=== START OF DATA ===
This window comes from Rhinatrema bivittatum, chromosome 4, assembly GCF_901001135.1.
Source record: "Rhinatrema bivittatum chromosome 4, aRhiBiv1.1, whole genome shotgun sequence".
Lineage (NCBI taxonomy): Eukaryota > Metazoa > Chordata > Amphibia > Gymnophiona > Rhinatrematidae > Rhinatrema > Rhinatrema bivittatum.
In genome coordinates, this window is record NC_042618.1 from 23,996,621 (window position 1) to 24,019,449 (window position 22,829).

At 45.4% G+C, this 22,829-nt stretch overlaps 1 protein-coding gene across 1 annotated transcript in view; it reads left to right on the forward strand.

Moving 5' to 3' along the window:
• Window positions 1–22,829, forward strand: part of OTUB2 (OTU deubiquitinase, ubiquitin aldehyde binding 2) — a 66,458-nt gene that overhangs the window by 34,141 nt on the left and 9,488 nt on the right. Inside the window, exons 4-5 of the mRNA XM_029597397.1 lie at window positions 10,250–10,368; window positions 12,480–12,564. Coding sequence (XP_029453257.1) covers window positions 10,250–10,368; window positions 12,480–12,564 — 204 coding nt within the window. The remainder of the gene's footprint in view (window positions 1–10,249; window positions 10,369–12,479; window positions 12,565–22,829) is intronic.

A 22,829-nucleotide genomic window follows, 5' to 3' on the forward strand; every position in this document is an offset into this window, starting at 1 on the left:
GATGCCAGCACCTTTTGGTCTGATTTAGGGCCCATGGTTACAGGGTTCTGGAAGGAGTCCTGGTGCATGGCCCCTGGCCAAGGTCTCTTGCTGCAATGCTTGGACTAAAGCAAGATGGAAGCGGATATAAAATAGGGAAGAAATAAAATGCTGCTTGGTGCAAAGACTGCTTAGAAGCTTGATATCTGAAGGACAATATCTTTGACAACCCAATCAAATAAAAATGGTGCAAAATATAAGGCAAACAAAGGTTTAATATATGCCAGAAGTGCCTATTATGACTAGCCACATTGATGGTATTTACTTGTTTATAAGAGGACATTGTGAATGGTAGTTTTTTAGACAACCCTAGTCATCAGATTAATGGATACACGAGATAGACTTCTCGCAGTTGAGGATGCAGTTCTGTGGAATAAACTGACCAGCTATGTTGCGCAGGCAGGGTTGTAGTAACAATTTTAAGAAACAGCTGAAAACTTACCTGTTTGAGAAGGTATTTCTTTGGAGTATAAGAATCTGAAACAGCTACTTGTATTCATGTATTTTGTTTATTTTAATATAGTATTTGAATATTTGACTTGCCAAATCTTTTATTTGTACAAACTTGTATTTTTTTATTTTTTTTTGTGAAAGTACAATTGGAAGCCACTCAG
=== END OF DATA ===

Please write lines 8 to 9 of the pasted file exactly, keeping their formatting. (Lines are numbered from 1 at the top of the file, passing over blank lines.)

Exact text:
A 22,829-nucleotide genomic window follows, 5' to 3' on the forward strand; every position in this document is an offset into this window, starting at 1 on the left:
GATGCCAGCACCTTTTGGTCTGATTTAGGGCCCATGGTTACAGGGTTCTGGAAGGAGTCCTGGTGCATGGCCCCTGGCCAAGGTCTCTTGCTGCAATGCTTGGACTAAAGCAAGATGGAAGCGGATATAAAATAGGGAAGAAATAAAATGCTGCTTGGTGCAAAGACTGCTTAGAAGCTTGATATCTGAAGGACAATATCTTTGACAACCCAATCAAATAAAAATGGTGCAAAATATAAGGCAAACAAAGGTTTAATATATGCCAGAAGTGCCTATTATGACTAGCCACATTGATGGTATTTACTTGTTTATAAGAGGACATTGTGAATGGTAGTTTTTTAGACAACCCTAGTCATCAGATTAATGGATACACGAGATAGACTTCTCGCAGTTGAGGATGCAGTTCTGTGGAATAAACTGACCAGCTATGTTGCGCAGGCAGGGTTGTAGTAACAATTTTAAGAAACAGCTGAAAACTTACCTGTTTGAGAAGGTATTTCTTTGGAGTATAAGAATCTGAAACAGCTACTTGTATTCATGTATTTTGTTTATTTTAATATAGTATTTGAATATTTGACTTGCCAAATCTTTTATTTGTACAAACTTGTATTTTTTTATTTTTTTTTGTGAAAGTACAATTGGAAGCCACTCAG